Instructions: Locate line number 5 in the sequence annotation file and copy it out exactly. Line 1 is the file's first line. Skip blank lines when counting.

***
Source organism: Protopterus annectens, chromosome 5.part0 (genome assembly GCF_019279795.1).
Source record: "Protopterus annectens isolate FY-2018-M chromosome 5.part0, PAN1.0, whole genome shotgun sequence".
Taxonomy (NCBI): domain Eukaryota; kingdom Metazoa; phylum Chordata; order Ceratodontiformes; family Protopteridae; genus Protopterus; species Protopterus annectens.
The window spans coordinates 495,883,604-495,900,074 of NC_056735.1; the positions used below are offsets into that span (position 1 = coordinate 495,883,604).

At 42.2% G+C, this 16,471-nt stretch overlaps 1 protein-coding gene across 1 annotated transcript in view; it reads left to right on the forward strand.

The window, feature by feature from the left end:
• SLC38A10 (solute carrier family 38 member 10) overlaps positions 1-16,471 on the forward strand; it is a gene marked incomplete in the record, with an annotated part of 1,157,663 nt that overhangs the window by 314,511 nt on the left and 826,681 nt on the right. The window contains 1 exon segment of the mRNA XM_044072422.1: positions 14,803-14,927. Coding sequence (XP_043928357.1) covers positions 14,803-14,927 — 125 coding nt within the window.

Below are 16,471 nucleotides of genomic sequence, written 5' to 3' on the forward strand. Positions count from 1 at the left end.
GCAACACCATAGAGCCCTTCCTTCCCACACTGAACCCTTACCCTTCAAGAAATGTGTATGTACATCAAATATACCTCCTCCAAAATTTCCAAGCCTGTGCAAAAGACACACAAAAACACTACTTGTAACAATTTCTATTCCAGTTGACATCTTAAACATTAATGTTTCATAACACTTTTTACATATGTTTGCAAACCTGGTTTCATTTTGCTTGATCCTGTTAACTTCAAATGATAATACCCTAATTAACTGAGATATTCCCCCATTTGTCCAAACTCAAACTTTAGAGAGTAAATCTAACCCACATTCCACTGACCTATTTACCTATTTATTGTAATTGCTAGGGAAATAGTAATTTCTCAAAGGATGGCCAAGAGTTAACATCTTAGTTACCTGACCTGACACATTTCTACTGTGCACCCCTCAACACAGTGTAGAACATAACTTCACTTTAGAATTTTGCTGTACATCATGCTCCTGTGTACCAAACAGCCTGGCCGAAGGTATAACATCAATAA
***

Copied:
At 42.2% G+C, this 16,471-nt stretch overlaps 1 protein-coding gene across 1 annotated transcript in view; it reads left to right on the forward strand.